“A Kantian conception of empirical intuitions – intelligibility of objects by virtue of exemplifying unities of the kind characteristic of judgment – almost succeeds in showing how the very idea of objective purport can be understood in terms of free intellectual activity. … What spoils things is that when we widen the picture to take in transcendental idealism, it turns out that the “objects” that we have contrived to see empirical intuitions as immediately of … are after all, in respect of their spatiality and temporality, mere reflections of another aspect of our subjectivity, one that is independent of apperceptive spontaneity.” (HI 81)

    McDowell now understands Hegel’s position as the result of a critical examination of Kant’s account. Following Hegel, he endorses all-encompassing objectivity of apperceptive spontaneity as opposed to the phenomenalist subjectivity of sensory consciousness of the Kant/Sellars kind. This is why, for him, the perceived objects themselves can guide us as what they are in themselves – without guiding us ‘from without’ in any but the most innocent sense.


    21 Cf. SC 119-122 and 124.

    22 I have argued in some detail for this claim in Haag 2016.

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  7. A revision in McDowell’s theory of intuition


This important and deep difference between their respective accounts concerning the role of sensory consciousness in intentionality that underlies McDowell’s remark [2] about Sellars not “envisaging claim-containing occurrences that are themselves shapings of sensory conscioussness“ (SC 122) does remain in place even if we take into account one of McDowell’s most recent developments of his own conception of sensory consciousness.

In AMG McDowell surprisingly seems to revise his position that intuitions contain claims: “What we need is an idea of content that is not propositional but intuitional, in what I take to be the Kantian sense.” (AMG 260) Since conceptual content is always oriented towards judgment as the paradigmatic product of discursive activity, an elaboration of this idea cannot be easy. Since intuitions do not have discursive content we must ask ourselves whether they have conceptual content nevertheless. Charles Travis denies just that, but for McDowell this amounts to a lapse back into the Myth of the Given: Intuitions would be completely alien to the conceptual order and would provide reasons from without this order. For this reason, intuitive content has to be another form of conceptual content. “The conceptual conent that allows us to avoid the myth is intuitional.” (AMG 269) Intuitional content, unlike discursive content, is not “articulated” (AMG 262), but nevertheless can serve as a foundation for the ‘carving out’ (cf. AMG 263) of the articulation of our discursive capacities: “The unity of intuitional content is given, not a result of our putting significances together.” (AMG 263) It is conceptual in its own right precisely because discursive content can thus be ‘carved out’: „The content of an intuition is such that its subject can analyze it into significances of discursive practices.” (AMG 264) Its content is “in the intuition in a form in which one could make it, that very content, figure in discursive activity” (AMG 265). However, this content is constrained to general categorial classification on the one hand and the sensibilia on the other, including their location in space and time, which can be supplemented in a judgment on the basis of our knowledge about causal and dispositional properties of the intuited objects (cf. AMG 265/6).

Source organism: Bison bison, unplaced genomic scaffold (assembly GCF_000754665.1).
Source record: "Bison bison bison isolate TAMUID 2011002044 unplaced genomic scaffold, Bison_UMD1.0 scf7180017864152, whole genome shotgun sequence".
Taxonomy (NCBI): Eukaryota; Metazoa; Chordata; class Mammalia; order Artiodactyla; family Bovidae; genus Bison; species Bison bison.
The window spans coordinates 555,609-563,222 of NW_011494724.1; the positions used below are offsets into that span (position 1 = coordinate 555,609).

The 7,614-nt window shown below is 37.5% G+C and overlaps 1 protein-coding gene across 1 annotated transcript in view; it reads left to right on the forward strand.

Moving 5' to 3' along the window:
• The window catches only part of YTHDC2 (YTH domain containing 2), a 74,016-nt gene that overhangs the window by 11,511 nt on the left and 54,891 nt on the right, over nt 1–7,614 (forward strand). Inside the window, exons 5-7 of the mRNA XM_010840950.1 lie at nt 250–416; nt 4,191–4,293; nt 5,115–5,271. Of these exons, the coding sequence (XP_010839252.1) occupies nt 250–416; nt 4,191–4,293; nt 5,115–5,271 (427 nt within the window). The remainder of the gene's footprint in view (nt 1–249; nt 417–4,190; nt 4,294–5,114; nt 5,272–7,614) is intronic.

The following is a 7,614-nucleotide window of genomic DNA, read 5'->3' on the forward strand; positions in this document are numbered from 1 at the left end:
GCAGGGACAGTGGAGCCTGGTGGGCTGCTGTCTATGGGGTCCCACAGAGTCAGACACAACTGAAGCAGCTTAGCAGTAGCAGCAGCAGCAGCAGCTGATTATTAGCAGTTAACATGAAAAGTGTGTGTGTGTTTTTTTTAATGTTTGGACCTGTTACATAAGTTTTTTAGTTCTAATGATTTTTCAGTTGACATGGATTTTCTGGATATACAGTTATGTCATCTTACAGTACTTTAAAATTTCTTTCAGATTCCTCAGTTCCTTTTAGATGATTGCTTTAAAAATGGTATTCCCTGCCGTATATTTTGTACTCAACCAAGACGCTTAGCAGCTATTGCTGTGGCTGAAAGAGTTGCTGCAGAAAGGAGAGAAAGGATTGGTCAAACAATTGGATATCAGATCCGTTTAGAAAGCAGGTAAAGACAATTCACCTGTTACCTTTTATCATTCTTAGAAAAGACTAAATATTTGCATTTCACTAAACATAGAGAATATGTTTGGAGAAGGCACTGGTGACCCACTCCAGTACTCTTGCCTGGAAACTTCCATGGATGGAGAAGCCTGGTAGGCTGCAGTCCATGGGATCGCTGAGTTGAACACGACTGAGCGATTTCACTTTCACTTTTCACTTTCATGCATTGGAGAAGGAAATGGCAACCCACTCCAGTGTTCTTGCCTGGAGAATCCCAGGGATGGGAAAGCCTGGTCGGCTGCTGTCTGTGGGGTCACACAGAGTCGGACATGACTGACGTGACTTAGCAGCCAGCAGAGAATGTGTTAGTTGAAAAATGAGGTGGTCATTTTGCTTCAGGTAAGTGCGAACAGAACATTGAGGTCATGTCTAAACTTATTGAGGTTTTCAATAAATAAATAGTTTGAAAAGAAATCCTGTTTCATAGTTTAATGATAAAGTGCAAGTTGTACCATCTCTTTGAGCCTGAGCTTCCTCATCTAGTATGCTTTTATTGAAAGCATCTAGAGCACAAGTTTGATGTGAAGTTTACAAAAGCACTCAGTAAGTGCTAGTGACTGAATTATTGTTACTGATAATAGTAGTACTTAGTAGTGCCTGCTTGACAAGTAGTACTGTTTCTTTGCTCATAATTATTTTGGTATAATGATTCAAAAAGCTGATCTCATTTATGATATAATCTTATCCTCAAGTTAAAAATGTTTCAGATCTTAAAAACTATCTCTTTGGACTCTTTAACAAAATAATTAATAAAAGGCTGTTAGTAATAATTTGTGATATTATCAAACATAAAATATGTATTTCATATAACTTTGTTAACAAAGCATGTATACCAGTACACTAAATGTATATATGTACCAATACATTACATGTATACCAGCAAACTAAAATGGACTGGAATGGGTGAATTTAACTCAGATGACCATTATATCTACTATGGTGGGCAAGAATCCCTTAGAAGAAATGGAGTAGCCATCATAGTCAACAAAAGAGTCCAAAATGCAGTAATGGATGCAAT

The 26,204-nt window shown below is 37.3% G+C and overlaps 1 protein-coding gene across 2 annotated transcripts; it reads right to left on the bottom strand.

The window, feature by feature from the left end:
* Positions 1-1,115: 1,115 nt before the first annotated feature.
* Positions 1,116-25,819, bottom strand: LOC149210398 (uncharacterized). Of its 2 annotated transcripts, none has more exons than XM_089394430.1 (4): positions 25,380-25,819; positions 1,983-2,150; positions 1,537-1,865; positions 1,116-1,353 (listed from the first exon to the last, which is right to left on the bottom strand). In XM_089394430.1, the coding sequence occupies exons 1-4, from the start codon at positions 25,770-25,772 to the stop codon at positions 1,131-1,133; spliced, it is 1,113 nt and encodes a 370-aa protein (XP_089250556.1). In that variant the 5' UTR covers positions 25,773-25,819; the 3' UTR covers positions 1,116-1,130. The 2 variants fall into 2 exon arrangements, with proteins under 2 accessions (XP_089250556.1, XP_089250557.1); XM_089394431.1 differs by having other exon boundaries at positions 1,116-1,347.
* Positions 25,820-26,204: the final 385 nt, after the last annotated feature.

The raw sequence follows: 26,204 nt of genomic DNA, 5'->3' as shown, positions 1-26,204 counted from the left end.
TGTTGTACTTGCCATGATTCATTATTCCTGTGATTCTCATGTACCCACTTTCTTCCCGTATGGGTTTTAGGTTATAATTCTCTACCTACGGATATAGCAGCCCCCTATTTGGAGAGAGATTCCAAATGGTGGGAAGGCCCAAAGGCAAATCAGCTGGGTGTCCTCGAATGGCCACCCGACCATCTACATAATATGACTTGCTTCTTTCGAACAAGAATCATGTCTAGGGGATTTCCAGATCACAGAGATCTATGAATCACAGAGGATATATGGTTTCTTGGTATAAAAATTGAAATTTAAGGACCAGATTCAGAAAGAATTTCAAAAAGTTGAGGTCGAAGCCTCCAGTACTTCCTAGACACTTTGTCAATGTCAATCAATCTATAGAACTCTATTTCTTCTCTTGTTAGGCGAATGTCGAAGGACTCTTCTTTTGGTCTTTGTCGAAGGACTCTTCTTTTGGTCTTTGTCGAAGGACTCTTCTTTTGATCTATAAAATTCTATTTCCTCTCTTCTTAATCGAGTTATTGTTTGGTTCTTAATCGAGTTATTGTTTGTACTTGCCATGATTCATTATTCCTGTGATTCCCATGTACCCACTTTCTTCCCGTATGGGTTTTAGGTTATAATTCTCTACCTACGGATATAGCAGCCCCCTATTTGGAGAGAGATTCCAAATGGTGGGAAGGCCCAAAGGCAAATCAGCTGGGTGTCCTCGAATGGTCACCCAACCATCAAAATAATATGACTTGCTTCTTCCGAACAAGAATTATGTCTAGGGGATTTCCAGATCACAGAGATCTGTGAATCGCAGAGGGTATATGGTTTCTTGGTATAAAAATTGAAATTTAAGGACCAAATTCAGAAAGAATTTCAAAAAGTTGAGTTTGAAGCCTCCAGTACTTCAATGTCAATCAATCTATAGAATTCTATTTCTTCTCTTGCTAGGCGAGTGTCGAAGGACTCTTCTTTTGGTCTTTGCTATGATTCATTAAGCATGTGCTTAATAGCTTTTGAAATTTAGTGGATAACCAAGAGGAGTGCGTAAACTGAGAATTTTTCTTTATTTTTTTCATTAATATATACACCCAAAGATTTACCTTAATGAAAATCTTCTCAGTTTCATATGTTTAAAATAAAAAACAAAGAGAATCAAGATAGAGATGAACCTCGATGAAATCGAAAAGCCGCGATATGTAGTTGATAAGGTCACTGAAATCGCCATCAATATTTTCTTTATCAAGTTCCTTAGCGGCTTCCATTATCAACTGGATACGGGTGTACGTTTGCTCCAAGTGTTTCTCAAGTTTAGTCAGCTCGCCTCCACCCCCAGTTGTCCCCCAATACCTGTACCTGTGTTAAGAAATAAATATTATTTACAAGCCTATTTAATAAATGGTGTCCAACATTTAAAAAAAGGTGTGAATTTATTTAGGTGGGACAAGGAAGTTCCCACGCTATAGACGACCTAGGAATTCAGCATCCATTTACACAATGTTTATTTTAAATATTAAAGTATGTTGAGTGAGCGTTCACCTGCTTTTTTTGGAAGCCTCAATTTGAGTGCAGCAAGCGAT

As indicated, the resulting view is closer to Sellars’s own account of sensory consciousness concerning some of the details of the process, though not concerning the overarching repudiation of his phenomenalism. Now the function of intuitions in McDowell is mainly “to bring particular objects before the mind for its consideration” (Sellars, IKTE §48). But McDowellian intuitions now they have lost their propositional content are much leaner than Sellarsian intuitions: For Sellars the this-suches (linguistically represented as complex demonstrative phrases) that are the intuitions have the same complete, though merely implicit content as the potential judgments that make this content explicit – including the causal and dispositional properties we ascribe to the objects of our experience we refer to in intuition. That these properties should be included, in large part constituted the difference between the (perspectival) IMs and their conception as independently existing in objects of experience.


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Even very complex demonstrative phrases (or, for that matter, their corresponding intuitions) will not be able to encompass the rich content that intuitive representations of objects as a matter of phenomenological fact have (cf. AMG 263). It is this richness that motivated the change in McDowell’s position in the first place in his discussion of Travis. Sellarsian intuitions, McDowell claims, rather than having truly intuitive content, seem to have merely fragmentary discursive content (cf. AMG 270).